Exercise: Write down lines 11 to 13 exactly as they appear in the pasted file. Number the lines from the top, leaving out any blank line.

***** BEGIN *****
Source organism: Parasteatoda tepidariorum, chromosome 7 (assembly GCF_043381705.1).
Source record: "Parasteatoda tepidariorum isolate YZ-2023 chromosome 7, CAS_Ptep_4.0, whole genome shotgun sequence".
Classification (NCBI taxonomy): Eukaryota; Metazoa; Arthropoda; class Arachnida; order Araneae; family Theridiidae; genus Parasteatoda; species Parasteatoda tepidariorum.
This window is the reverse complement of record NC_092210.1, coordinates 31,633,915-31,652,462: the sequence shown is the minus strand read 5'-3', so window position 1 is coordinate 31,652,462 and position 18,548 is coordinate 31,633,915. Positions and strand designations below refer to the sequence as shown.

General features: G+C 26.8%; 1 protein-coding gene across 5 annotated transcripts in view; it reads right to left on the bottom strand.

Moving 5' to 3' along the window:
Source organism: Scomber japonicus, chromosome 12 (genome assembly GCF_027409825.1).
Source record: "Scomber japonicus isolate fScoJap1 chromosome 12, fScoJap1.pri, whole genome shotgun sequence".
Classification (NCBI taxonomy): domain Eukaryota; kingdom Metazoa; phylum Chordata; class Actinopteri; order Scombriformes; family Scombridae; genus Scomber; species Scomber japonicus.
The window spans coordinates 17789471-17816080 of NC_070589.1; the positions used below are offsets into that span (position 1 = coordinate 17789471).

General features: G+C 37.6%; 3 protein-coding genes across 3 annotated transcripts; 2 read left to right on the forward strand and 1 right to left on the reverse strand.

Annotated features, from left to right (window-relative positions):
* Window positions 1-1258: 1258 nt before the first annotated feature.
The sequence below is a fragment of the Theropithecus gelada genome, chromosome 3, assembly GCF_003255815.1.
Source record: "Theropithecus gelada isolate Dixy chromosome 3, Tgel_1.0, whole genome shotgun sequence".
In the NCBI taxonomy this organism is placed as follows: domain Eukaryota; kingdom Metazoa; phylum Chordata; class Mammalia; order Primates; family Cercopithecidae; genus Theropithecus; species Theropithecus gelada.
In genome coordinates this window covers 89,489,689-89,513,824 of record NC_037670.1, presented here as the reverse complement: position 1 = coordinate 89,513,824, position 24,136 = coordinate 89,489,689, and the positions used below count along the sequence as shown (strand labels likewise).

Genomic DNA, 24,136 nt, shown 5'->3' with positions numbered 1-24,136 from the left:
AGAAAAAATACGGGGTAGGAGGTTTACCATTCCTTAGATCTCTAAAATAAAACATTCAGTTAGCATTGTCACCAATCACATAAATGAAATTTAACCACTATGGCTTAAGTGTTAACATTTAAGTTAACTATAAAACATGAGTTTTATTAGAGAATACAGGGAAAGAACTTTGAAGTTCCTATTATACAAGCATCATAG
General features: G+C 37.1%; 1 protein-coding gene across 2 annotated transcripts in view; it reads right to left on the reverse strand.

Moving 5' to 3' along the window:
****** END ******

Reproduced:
General features: G+C 37.6%; 3 protein-coding genes across 3 annotated transcripts; 2 read left to right on the forward strand and 1 right to left on the reverse strand.

Annotated features, from left to right (window-relative positions):
* Window positions 1-1258: 1258 nt before the first annotated feature.